Welcome to the fourth in a series of posts to lead you through the powerful Sheet Set functionality available in AutoCAD. In the previous post, I took you through the process of creating a new sheet set. In this post, I describe the tools for renaming and renumbering sheets; removing unwanted sheets; creating and removing subsets; and reordering sheets and subsets.
1. Edit sheet names and numbers.
- Right-click on a sheet name and choose Rename and Renumber.
- Enter the appropriate name and number. You can use the Next and Previous buttons in the dialog to move up and down the sheet list, within Subsets.
- You also have the option to rename the layout and filename of the associated drawing to match the new sheet title.
2. Remove a sheet from the sheet set.
- Right-click on a sheet and choose Remove Sheet to remove it from the sheet set. When you remove a sheet from the sheet set, you are not deleting the drawing from the folder. You are simply removing the shortcut that points to the drawing.
3. Add subsets.
- Right-click in the sheet set name or a subset and choose New Subset. You can create subsets and nested subsets to help organize your sheets on the sheet list.
- Enter a name for the subset. A subset is like a visual folder in your sheet list. By default, adding a subset does not create a folder on your hard drive, although you do have the option by selecting Yes under “Create Folder Hierarchy.”
4. Choose OK.
5. Remove subsets.
- Right-click on a subset and choose Remove Subset. You can only remove subsets that do not contain sheets.
6. Rearrange sheets and subsets.
- Drag and drop sheets and subsets to rearrange your sheet list.
As you renumber sheets or drag and drop them to new locations, you will probably notice that the sheet numbers do not automatically update to reflect their position in the sheet list. If you want the sheet numbers to correspond to their order in the sheet list, you must manually change the sheet number as described in the first step. You might wonder about the purpose of the sheet number and name. At this point, the sheet name and number are doing nothing more than enabling you to view and access your drawing sheets by knowing their sheet numbers and/or names rather than knowing their file names and locations. As you continue to build on sheet set functionality, the value of the sheet names and numbers will become more obvious.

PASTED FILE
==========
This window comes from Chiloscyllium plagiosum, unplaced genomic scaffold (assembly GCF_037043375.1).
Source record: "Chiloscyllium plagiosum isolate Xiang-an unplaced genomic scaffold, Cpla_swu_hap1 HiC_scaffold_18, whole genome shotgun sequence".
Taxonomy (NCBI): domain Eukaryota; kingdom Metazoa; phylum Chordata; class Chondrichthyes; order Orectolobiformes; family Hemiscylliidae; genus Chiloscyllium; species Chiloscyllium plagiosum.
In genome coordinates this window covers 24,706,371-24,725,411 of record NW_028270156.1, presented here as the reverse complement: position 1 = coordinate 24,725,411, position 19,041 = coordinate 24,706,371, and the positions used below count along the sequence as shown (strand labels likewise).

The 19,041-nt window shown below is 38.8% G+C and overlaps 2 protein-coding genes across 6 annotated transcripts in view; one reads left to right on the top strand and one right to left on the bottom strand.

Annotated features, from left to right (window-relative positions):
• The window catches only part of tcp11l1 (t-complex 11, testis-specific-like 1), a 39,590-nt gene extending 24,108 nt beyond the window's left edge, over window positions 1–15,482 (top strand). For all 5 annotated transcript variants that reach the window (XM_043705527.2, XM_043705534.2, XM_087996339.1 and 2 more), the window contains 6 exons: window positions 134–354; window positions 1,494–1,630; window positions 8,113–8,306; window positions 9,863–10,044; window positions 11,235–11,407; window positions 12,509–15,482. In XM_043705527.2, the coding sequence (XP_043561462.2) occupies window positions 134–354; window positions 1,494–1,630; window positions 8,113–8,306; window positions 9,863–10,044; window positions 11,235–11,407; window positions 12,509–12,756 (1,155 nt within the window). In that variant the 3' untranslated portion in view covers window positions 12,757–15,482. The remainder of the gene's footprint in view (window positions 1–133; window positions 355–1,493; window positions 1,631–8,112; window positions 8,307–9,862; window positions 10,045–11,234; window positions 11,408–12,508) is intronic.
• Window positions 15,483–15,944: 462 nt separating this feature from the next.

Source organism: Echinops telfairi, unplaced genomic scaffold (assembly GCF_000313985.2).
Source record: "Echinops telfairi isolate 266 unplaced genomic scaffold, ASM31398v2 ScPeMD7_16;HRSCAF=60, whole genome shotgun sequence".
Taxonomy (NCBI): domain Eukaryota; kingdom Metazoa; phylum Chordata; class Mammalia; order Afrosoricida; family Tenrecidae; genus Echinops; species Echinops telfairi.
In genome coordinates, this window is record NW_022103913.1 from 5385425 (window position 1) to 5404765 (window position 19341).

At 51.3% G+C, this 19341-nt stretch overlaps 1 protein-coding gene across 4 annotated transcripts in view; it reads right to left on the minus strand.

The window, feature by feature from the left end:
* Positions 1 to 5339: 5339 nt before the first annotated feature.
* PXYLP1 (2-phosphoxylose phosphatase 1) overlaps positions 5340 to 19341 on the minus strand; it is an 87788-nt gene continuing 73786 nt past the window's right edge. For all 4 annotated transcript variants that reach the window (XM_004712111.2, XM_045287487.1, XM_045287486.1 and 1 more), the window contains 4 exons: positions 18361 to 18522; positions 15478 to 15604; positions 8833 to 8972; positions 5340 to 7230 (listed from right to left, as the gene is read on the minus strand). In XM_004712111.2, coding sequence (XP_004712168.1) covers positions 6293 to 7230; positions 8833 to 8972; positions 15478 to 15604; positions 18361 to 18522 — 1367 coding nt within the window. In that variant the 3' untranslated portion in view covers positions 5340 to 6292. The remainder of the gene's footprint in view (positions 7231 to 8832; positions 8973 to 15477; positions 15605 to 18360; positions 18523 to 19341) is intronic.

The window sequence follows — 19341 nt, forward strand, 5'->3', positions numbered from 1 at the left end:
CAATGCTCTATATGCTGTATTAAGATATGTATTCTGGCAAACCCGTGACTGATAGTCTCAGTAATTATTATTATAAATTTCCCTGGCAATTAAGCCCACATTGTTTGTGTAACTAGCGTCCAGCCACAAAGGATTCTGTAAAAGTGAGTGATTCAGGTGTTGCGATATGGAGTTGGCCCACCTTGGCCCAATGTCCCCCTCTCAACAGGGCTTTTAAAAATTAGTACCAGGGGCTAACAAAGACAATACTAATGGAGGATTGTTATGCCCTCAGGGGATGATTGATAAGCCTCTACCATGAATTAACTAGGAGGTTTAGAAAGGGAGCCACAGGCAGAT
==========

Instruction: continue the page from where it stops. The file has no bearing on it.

Organizing your sheets as described in this section makes it easy to find, open, and even plot your drawing sheets from the Sheet Set Manager. In the next post, I’ll describe how you can use the Sheet Set Manger to create automated sheet list tables within your drawings to easily access sheets directly from the drawing title sheet.
Read the entire Mastering AutoCAD Sheet Sets series here.